There are a lot of myths out there about relationships, love, heartbreak and dating, and many of them are widely believed and quoted, but immensely unhelpful. I can’t claim to be an expert at relationships (although I was with someone for 21 years so that must count for something, surely?) but as it turns out, I am an expert in the other three, so as a public service I thought I’d give you my thoughts on some of the more popular bullshit that people will tell you. All based on my personal relationship experience, my study in psychotherapy and my own years of therapy.
(There are so many of these, I’m going to spread them over a few posts, so here’s your first installment)
Disclaimer 1: you may vociferously disagree with some, or all, of this, and that’s ok.
Disclaimer 2: just because I know this stuff doesn’t mean I do it all. But I feel like knowing it is two-thirds of the way there.
Myth 1: Time is a healer.
Wouldn’t it be nice if, just by the steadfast passing of time, all your most painful psychological wounds could be healed? It’s a compelling and attractive idea, so it’s no wonder people will tell you this, but it’s also absolutely not true and if you believe in it you will be doing yourself a disservice.
The reality is that time is only a healer if you do the work of healing. This means really honest self examination, probably therapy and being willing to confront difficult feelings about yourself and your experiences. Of course, the passing of time does make things less raw, less of a continuous, preoccupying pain but that is not healing. That’s just memory fading, and life moving on. You’ll start to feel ok again. You’ll be telling yourself you got this, you’re moving on. Time is indeed a healer.
If you have a wound though, it’s still there.
The problem is that if you just let time pass, what you learn to do is to protect that wound. You keep it safe from ripping open, from becoming painful again. Instead of confronting and working through your pain, you stand in front of it in a constant state of high alert looking for anything that might be a threat.
At its worst, this behaviour will prevent you from getting into the sort of relationship you seek, as to potential partners your distance and unwillingness to leave your command post will look like a lack of interest and a problem with commitment. You’ll be left wondering why your relationships never work out. But eventually, you’ll start to feel more comfortable. You’ll probably get into a relationship again. You’ll look pretty functional just so long as not too much is at stake and you don’t – through the feelings you are developing – start to feel vulnerable. Relationships require both the willingness to be vulnerable and courageous – Brene Brown is great on this, so I won’t go on about it. But once you start to feel vulnerable you start getting nervous. You’ve got to protect that wound. You need to keep looking out for any signs of danger. And then when you perceive that a threat is there, you can’t help but to let fight or flight kick in. And that’s when it will all start to go terribly wrong.
The thing is that, when you are in flight or fight, the oldest, most prehistoric, most unregulated part of your brain kicks in. Your autonomic nervous system can’t tell the difference between an imminent attack by a sabre tooth tiger and the fact that your boyfriend didn’t notice you’ve had your nails done. Your heart races and you get that horrible feeling in the pit of your stomach. But most importantly your thoughts become scrambled and before you know it, you’ve persuaded yourself that he doesn’t love you, that you’re fundamentally unlovable and you’ve thrown in the towel. Despite any real evidence to the contrary. Self sabotage 101.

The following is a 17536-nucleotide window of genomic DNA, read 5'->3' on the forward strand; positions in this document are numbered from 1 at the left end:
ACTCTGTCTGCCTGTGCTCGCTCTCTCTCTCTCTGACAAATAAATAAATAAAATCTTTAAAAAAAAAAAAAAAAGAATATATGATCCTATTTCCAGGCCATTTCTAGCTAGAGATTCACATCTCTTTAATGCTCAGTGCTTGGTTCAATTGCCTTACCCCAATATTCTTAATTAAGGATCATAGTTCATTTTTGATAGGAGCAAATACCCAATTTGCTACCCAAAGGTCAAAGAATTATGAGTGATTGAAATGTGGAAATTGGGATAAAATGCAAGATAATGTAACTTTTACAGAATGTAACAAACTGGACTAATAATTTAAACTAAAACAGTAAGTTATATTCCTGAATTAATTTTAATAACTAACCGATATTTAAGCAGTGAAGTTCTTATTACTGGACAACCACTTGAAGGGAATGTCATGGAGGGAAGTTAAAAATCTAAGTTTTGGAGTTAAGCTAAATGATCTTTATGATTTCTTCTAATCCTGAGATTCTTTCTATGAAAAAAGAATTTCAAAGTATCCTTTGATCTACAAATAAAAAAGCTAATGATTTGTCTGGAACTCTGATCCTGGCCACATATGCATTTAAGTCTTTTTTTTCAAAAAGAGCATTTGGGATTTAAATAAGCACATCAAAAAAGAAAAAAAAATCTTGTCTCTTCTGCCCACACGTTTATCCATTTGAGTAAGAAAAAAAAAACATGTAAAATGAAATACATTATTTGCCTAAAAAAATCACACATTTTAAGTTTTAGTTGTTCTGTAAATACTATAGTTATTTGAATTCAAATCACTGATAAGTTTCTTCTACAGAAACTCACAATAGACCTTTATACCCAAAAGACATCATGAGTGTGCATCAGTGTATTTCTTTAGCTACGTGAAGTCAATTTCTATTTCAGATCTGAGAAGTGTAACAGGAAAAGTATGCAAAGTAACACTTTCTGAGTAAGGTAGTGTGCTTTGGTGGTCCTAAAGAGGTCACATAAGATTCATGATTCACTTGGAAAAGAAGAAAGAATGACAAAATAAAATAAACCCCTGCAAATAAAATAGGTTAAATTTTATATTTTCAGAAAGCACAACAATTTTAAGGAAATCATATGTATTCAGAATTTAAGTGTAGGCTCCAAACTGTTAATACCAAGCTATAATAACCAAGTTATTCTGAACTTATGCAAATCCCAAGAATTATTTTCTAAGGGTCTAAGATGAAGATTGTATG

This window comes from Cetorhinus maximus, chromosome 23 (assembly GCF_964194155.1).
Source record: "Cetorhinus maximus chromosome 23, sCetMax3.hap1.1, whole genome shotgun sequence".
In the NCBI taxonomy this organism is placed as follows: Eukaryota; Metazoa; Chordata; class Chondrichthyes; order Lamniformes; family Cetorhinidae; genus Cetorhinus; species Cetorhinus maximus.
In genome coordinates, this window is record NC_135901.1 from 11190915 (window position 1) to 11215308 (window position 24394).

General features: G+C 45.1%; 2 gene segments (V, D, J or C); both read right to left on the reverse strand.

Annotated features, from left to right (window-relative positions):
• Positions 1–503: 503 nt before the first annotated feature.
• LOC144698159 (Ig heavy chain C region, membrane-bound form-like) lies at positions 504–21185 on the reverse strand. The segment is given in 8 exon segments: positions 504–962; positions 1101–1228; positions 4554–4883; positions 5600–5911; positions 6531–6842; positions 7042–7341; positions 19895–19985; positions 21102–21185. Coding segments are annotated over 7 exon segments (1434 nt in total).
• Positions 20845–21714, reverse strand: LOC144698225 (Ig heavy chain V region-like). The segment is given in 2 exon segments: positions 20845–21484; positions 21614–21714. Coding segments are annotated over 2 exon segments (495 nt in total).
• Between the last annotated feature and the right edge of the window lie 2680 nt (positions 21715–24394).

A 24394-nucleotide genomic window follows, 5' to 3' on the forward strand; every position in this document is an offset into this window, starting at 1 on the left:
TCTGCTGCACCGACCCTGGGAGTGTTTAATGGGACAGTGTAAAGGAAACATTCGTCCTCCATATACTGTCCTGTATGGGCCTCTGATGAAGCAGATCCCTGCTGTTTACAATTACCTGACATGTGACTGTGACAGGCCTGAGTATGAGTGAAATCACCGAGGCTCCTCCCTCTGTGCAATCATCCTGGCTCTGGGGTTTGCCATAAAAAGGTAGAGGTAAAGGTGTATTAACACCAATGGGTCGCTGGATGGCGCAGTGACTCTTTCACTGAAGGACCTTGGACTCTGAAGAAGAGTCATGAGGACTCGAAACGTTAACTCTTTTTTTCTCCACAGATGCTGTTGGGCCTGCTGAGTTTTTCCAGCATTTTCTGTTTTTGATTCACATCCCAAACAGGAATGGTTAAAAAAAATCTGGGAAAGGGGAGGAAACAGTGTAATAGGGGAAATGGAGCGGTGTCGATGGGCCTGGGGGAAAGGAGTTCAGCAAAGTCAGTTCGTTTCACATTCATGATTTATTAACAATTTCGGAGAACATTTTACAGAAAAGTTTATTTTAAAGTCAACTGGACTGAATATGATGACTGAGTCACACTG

The good thing though, is that your wound is safe.
Or is it?
The only way to prevent all this is to be brave. Confront that fear, do the healing. See the therapist, read the books. It will take time. But at least at the end you might be healed.
Myth 2: No one can love you until you love yourself
In the past I didn’t believe this and it annoyed the hell out of me when people said it. This was mainly because it seemed so difficult. How could I love myself when the people who should have loved me didn’t? Surely the answer to this was to get someone to love me, which would provide irrefutable proof of my lovableness? And then I’d be able to relax into loving myself.
The problem with not loving yourself, being unable to see your own strengths, your beauty, your worth and your contribution is that living with self loathing and a sense of being unlovable is a pretty bleak place to be. And so we look to others to reassure us that we are ok. We try all sorts of ways to feel loved and to feel validated. At its least concerning level, we diligently document our brilliant lives on Facebook or Instagram, carefully curating the posts so that our inner pain can never be discovered, and drop subtle hints about the more difficult things in the hope that someone will be interested enough to ask if we are ok. And then we stand back and watch the likes come in. The more likes we get the more liked we are, right?
At its worst, we get into a relationship with someone and then make them responsible for making us feel loved. But this is way too much of a responsibility for another person, even if they actually do love you. For one thing, if one partner has healthy self esteem, it creates an imbalance in terms of the focus of the relationship – because rather than loving one another equally, one person gets burdened with loving their partner enough to fill up the emptiness they feel about themselves.
But also, if you haven’t done the work and are still running to a script that tells you that you are unworthy and unlovable, loving you is going to end up like pouring love into a leaky bucket that will never be filled. Because that voice is really loud – loud enough to make sure that you never feel loved, no matter what – and you’ll be on the lookout for signs that support your world view. You’ll find yourself ignoring things that you should be noticing – the small acts of love that take place every day – and focusing on the bits and bobs that prove you are right to think that you’re unlovable. You will end up feeling resentful that your partner doesn’t love you enough and your partner will feel confused and exhausted. And they will also feel unloved, or at the very least, unsure – because your focus is not on loving them, but on ensuring that they love you.